A controversial comment about abortion on a popular Netflix dating show is leading to backlash from families who have children with disabilities including Down syndrome.
On the show "Love is Blind," two people are talking about having children and what they would do if they learned an unborn child had a disability.
During an episode in season three, the couple Nancy Rodriguez and Bartise Bowden discuss having children when Rodriguez says she would likely get an abortion in that situation.
"For me, if I knew that I could try again and hope that the second time it's better than I would go that route."
Rodriguez is a speech pathologist who works with children with Down syndrome. She says in her experience children have difficult medical illnesses and she sees families break under the pressure of caring for a child with a disability.
But the comment does not sit well with many families who do lovingly care for children with disabilities.
Misty Coy Snyder recalls learning when she was 14 weeks pregnant that her second child would be born with Down syndrome.
"I was terrified and devastated and thought this was the end," she recalls.
But her fears evaporated shortly after her son Jed's birth.
"I thought what on Earth was I so afraid of? This is a baby, a beautiful baby I wanted, and I was excited for - and I let a diagnosis put a cloud over it all."
Snyder has been working to change the narrative surrounding Down syndrome and disabilities through her Instagram account Happiness Is Down Syndrome which focuses on children and their families.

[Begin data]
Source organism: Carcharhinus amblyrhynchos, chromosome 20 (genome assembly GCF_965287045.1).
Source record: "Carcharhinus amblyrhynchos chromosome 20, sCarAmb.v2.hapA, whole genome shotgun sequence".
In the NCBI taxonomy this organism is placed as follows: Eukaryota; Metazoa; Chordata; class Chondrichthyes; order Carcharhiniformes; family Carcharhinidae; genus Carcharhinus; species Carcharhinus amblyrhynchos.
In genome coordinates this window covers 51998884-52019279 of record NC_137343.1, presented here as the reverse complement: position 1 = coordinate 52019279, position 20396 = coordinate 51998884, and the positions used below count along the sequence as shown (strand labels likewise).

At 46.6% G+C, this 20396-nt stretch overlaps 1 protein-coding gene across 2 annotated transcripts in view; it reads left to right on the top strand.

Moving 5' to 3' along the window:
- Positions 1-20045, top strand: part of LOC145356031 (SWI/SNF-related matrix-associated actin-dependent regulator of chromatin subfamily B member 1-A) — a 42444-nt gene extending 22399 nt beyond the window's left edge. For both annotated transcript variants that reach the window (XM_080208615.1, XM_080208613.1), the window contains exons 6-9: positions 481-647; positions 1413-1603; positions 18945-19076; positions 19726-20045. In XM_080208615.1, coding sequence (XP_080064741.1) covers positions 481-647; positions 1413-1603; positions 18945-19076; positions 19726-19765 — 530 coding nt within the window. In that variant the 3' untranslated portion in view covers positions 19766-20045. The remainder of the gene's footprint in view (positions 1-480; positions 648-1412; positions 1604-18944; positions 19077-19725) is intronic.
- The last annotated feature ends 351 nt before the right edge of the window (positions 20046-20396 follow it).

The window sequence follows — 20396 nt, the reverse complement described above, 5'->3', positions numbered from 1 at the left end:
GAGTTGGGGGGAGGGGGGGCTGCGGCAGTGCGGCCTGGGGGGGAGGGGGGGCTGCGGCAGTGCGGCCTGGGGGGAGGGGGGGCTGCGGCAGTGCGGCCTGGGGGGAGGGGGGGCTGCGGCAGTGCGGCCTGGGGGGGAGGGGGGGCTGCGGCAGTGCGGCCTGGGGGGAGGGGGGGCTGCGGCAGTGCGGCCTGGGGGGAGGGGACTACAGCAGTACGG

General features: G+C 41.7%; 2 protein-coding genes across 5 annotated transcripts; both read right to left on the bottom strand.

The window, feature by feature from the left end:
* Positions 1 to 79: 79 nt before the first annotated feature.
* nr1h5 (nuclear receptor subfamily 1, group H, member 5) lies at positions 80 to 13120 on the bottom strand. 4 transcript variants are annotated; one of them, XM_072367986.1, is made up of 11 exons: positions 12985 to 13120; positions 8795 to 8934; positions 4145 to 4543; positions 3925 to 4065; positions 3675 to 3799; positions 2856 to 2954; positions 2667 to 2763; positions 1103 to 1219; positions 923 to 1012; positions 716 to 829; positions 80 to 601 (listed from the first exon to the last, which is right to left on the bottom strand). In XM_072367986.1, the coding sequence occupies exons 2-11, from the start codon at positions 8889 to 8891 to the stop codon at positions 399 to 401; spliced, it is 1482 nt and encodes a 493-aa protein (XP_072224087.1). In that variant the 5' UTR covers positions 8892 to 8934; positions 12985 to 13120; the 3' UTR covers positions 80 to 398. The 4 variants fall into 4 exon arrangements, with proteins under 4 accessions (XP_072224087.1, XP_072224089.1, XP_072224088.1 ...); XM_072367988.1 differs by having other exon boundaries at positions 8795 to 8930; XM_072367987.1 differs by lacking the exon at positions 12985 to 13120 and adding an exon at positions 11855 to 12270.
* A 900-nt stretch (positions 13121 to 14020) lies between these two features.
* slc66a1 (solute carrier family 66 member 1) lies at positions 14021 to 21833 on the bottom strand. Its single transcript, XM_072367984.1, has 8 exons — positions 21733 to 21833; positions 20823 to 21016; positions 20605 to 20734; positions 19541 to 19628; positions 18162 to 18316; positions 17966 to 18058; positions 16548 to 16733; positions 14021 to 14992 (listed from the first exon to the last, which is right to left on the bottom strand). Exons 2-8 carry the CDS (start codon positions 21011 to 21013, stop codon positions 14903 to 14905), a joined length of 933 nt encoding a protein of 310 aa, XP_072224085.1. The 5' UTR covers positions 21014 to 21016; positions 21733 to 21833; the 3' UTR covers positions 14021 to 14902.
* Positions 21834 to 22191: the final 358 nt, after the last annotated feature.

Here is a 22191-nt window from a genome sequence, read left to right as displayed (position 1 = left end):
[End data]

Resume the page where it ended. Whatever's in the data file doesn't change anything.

Orange County resident Amy Calacci also shares her six-year-old daughter Emmy's journey in the hopes to dispel misconceptions about raising a child with special needs.
"It's a normal life, with a few more doctor's appointments."
Both women were horrified by the comments on "Love is Blind." In fact, thousands of families have spoken up against the episode.
Calacci worries the negative message is the only point of view the show's fans will see.
"All the descriptions that she put out there were not accurate for my life, and they weren't accurate for the majority of people that I know."
Snyder wrote a letter to Netflix and its show creator asking for an apology and for more inclusive shows about people with disabilities.
"I think Netflix and the show itself, 'Love is Blind,' has more of a responsibility to try and make amends with us because they are the ones that had editing powers and the ability to say that is not what we put forth."
Snyder has not heard back.
Eyewitness News also reached out to Netflix for a comment but has not received a response.